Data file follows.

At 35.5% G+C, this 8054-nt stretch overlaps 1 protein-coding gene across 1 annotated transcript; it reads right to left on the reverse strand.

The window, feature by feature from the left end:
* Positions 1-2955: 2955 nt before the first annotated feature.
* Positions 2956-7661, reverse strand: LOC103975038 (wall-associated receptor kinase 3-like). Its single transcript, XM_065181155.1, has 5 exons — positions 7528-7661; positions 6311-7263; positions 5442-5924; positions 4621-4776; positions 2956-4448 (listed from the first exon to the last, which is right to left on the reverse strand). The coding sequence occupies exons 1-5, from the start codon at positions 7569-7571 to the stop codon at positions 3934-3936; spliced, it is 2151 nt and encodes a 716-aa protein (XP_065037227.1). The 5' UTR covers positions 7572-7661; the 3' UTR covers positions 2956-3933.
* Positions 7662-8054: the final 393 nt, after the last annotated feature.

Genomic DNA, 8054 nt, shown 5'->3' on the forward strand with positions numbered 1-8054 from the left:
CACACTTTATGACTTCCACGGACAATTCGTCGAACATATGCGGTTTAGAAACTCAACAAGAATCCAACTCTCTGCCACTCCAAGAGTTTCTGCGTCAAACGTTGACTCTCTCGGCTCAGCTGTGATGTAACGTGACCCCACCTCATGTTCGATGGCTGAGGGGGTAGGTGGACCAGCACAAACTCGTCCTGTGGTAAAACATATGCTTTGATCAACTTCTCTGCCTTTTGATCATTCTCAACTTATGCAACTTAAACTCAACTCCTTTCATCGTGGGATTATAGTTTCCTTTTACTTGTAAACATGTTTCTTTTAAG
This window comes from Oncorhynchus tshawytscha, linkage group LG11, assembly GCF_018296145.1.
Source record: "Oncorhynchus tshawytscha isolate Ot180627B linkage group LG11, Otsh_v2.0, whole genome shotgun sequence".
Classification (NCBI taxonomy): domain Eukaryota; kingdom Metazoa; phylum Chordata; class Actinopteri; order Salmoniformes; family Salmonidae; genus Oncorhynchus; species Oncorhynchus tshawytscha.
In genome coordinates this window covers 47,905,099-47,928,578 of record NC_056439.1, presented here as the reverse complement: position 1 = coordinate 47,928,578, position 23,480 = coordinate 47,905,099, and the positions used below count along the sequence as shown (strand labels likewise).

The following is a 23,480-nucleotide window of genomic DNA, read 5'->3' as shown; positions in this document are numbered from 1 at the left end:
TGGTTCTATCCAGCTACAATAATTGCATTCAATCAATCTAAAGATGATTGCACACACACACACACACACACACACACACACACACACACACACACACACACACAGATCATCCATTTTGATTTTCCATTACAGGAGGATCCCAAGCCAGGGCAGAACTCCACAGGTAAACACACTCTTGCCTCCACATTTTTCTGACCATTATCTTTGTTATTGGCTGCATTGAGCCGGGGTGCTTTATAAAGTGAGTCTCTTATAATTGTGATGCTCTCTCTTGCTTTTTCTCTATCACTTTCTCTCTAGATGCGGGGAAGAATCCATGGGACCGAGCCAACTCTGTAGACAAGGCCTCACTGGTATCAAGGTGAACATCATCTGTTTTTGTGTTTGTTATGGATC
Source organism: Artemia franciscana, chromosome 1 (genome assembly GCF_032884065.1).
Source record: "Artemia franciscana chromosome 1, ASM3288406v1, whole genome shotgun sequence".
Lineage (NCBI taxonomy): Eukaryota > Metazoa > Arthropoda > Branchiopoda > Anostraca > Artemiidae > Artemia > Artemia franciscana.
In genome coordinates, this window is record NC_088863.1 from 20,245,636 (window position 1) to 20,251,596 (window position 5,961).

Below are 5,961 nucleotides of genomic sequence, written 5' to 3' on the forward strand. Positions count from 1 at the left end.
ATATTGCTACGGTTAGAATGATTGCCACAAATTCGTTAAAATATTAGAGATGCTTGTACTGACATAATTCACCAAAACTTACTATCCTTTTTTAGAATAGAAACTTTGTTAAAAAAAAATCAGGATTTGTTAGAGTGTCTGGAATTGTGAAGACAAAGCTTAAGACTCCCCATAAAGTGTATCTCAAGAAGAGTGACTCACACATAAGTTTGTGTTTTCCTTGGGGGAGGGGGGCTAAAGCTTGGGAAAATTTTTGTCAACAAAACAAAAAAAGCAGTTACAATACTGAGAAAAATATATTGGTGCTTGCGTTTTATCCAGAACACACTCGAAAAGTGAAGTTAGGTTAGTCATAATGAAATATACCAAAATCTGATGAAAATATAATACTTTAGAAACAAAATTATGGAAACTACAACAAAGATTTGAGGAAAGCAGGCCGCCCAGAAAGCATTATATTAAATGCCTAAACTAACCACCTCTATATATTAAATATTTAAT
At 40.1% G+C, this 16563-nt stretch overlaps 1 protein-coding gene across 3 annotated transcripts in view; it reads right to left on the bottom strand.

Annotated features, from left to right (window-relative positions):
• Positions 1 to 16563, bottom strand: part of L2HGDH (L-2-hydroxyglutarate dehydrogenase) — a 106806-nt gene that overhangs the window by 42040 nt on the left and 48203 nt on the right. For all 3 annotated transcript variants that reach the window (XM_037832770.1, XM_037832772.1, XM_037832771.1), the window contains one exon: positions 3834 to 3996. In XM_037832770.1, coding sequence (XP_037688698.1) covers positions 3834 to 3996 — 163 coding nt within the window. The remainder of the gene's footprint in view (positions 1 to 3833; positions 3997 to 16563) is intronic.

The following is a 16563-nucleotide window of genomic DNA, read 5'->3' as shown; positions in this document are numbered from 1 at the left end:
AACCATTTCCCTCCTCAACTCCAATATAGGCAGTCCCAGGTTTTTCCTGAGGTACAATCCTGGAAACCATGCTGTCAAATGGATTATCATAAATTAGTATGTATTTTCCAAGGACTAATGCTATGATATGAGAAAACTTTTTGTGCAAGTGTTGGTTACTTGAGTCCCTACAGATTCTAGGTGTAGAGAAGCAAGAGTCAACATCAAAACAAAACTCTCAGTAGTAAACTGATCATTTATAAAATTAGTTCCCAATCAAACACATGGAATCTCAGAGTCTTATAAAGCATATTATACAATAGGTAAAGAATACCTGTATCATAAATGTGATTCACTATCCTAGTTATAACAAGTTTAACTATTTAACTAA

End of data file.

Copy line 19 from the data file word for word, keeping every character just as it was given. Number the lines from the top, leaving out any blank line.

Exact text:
ATATTGCTACGGTTAGAATGATTGCCACAAATTCGTTAAAATATTAGAGATGCTTGTACTGACATAATTCACCAAAACTTACTATCCTTTTTTAGAATAGAAACTTTGTTAAAAAAAAATCAGGATTTGTTAGAGTGTCTGGAATTGTGAAGACAAAGCTTAAGACTCCCCATAAAGTGTATCTCAAGAAGAGTGACTCACACATAAGTTTGTGTTTTCCTTGGGGGAGGGGGGCTAAAGCTTGGGAAAATTTTTGTCAACAAAACAAAAAAAGCAGTTACAATACTGAGAAAAATATATTGGTGCTTGCGTTTTATCCAGAACACACTCGAAAAGTGAAGTTAGGTTAGTCATAATGAAATATACCAAAATCTGATGAAAATATAATACTTTAGAAACAAAATTATGGAAACTACAACAAAGATTTGAGGAAAGCAGGCCGCCCAGAAAGCATTATATTAAATGCCTAAACTAACCACCTCTATATATTAAATATTTAAT